Sunset in Saguaro National Park

And this is the final post, because I promised it would be.  After eating and resting, we drove the Cactus Forest Drive Loop.  I felt like the west park seemed to have more of a cactus “forest” myself, but still, the drive was wonderful.  The loop closes at sundown, so you’ll have to be sure to sneak in just before the gate to the drive closes.  Then take your time.  Find your sunset spot.  Hold down on that shutter button until the clouds are no longer glowing oranges, purples, pinks, and blues.  Then drive away with a sense that everything is right in your world, if only for that one hour.

(There is one lack luster paragraph below–because there was a massive jackrabbit in it, thought it does not look massive in retrospect–and Jordan and I both are SDSU alum, so it had to be included.)


Saguaro National Park

Okay, so I will finally wrap up our Arizona trip, I swear.  But there were so many exciting photos to choose from.  And if I was being honest in my title, this would be Part I of a two-parter.  Soon, I’ll have all of Arizona out of my blogging system.

Saguaro National Park is split into two sections: West and East.  Often, I think of National Parks having been dedicated as such many, many years ago.  But Saguaro only became a national park in 1994 (’twas a national monument before that).

If you’re starting you day with a whirlwind trip through the Arizona-Sonora Desert Museum like us, hit up the west side of the park first.  I loved seeing the architecture of the Visitor Center.  Of course the buildings in the parks should reflect the areas they are in, but I guess I am just getting to used to the Smokies Visitors Centers.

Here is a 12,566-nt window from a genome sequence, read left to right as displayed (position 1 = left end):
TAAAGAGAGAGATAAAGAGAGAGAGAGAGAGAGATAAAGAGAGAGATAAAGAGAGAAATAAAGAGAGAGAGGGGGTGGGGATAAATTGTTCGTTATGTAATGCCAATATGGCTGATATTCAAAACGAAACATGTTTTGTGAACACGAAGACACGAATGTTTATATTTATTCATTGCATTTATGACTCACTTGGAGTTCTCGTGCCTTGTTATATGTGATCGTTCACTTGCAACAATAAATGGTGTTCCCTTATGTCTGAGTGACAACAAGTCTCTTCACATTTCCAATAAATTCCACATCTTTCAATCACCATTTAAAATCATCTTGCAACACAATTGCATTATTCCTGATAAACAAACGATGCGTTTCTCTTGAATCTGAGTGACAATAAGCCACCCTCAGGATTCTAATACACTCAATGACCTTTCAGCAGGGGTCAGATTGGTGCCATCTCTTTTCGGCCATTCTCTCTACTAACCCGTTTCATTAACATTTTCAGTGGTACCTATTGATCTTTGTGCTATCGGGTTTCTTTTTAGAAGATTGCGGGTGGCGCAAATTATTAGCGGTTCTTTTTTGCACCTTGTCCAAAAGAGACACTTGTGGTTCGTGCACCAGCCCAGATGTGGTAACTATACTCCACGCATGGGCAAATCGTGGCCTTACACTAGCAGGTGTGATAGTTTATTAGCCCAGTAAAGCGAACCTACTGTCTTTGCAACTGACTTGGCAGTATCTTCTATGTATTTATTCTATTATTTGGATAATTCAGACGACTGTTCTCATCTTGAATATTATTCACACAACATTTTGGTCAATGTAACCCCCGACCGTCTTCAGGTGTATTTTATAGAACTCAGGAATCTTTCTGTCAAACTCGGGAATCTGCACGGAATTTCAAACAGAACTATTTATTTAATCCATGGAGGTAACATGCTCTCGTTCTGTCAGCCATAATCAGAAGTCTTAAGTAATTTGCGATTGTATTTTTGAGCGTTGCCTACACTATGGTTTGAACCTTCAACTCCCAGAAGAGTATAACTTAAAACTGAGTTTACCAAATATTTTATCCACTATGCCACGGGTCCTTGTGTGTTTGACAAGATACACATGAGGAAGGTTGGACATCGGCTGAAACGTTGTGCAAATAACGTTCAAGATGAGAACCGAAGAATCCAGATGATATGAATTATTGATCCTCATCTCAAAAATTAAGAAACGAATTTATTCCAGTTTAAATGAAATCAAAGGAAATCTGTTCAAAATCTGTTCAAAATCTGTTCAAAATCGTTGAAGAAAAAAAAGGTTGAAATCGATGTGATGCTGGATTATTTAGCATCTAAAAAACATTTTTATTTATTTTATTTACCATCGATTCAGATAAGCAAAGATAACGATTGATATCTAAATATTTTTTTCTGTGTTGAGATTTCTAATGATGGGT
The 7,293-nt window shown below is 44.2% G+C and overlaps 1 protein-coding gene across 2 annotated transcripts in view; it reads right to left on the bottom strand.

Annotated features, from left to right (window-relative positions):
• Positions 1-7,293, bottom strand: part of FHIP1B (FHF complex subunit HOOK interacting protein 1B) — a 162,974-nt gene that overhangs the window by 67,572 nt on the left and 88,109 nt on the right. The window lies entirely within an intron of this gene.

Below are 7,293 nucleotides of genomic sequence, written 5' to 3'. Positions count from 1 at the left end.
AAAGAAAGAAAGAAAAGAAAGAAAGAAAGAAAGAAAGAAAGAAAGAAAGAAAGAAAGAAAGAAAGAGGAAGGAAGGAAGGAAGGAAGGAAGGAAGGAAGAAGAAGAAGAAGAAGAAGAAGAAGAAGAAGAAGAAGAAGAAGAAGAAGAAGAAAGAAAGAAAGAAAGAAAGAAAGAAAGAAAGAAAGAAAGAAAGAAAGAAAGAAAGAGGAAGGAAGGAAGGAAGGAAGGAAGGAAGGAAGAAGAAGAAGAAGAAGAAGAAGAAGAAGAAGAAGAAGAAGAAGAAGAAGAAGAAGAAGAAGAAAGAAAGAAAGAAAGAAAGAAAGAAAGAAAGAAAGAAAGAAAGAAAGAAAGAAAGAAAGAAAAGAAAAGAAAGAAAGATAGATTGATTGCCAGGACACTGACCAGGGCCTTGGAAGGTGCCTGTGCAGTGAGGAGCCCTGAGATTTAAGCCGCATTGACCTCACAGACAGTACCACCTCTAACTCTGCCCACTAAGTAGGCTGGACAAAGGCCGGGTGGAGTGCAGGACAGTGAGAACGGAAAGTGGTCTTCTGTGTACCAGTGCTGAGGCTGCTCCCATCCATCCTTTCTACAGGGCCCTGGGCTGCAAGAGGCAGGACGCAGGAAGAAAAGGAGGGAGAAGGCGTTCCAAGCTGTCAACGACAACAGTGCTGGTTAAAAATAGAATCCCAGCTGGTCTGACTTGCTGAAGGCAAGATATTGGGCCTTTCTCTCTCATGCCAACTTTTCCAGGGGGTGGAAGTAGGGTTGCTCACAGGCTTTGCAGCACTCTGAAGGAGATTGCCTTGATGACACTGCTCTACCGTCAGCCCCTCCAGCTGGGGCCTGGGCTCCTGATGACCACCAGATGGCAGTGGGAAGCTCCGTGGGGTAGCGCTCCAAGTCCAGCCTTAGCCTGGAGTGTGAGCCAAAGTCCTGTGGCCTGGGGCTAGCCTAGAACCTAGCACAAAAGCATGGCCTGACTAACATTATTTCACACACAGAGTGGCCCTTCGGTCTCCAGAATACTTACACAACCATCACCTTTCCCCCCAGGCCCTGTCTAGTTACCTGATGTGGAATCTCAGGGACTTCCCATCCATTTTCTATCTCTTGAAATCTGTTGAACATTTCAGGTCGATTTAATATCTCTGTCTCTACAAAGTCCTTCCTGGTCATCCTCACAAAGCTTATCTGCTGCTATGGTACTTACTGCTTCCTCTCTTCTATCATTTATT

Stop here to pay your fees (10 dollars covers both sides of the park), grab a park map (what?  you guys don’t collect the maps from the NP/Nat’l Monuments you visit?!), and get the low down on the trails you have time to hike.

Since our time was so limited, we took the park guide’s advice and chose three very short trails to the highlights of the Western side: the Desert Discovery Trail (.5 miles), the Valley View Overlook (.8 miles), and Signal Hill Petroglyphs Trail (.5 miles).  Sure, I would have like to have logged a nice 5 mile trail in the park at least, but we just wouldn’t have seen much besides the one trail if we had done so.  Plus, this way, I could hike in the moccasins.

Desert Discovery Trail was neat, fast, paved.  If you skipped the museum on your way toward the park, then I would recommend taking a quick walk around this trail.  There are signs and labels for the type of plant life you’ll encounter.  There are also many benches scattered throughout, so it’s accessible/walkable for people of all abilities.